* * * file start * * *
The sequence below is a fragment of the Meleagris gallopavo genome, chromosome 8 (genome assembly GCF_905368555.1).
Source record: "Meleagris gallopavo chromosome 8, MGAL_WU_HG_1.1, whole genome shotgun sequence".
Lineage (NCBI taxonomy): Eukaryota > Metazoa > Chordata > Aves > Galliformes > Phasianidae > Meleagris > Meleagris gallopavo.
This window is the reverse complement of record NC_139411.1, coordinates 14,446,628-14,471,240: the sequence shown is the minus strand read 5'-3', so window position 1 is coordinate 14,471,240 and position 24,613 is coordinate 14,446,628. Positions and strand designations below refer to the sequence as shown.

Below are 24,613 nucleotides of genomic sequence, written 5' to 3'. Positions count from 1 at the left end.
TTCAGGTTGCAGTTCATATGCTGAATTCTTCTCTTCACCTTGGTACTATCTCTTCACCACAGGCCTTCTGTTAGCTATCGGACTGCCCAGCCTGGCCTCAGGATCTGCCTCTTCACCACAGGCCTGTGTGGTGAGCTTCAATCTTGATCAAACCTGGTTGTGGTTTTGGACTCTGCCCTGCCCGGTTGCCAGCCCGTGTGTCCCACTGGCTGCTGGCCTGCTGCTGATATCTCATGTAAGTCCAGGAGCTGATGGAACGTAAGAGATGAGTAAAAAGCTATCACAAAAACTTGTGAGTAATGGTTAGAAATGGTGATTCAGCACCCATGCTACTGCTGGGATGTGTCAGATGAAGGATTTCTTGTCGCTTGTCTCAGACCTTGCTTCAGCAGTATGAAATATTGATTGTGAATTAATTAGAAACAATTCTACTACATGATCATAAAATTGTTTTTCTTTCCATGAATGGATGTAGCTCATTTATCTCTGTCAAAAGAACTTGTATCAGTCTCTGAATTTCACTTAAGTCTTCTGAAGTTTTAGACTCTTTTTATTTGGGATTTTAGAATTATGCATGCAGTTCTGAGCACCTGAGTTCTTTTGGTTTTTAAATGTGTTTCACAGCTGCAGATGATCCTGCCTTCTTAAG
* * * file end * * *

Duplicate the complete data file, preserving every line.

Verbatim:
The sequence below is a fragment of the Meleagris gallopavo genome, chromosome 8 (genome assembly GCF_905368555.1).
Source record: "Meleagris gallopavo chromosome 8, MGAL_WU_HG_1.1, whole genome shotgun sequence".
Lineage (NCBI taxonomy): Eukaryota > Metazoa > Chordata > Aves > Galliformes > Phasianidae > Meleagris > Meleagris gallopavo.
This window is the reverse complement of record NC_139411.1, coordinates 14,446,628-14,471,240: the sequence shown is the minus strand read 5'-3', so window position 1 is coordinate 14,471,240 and position 24,613 is coordinate 14,446,628. Positions and strand designations below refer to the sequence as shown.

Below are 24,613 nucleotides of genomic sequence, written 5' to 3'. Positions count from 1 at the left end.
TTCAGGTTGCAGTTCATATGCTGAATTCTTCTCTTCACCTTGGTACTATCTCTTCACCACAGGCCTTCTGTTAGCTATCGGACTGCCCAGCCTGGCCTCAGGATCTGCCTCTTCACCACAGGCCTGTGTGGTGAGCTTCAATCTTGATCAAACCTGGTTGTGGTTTTGGACTCTGCCCTGCCCGGTTGCCAGCCCGTGTGTCCCACTGGCTGCTGGCCTGCTGCTGATATCTCATGTAAGTCCAGGAGCTGATGGAACGTAAGAGATGAGTAAAAAGCTATCACAAAAACTTGTGAGTAATGGTTAGAAATGGTGATTCAGCACCCATGCTACTGCTGGGATGTGTCAGATGAAGGATTTCTTGTCGCTTGTCTCAGACCTTGCTTCAGCAGTATGAAATATTGATTGTGAATTAATTAGAAACAATTCTACTACATGATCATAAAATTGTTTTTCTTTCCATGAATGGATGTAGCTCATTTATCTCTGTCAAAAGAACTTGTATCAGTCTCTGAATTTCACTTAAGTCTTCTGAAGTTTTAGACTCTTTTTATTTGGGATTTTAGAATTATGCATGCAGTTCTGAGCACCTGAGTTCTTTTGGTTTTTAAATGTGTTTCACAGCTGCAGATGATCCTGCCTTCTTAAG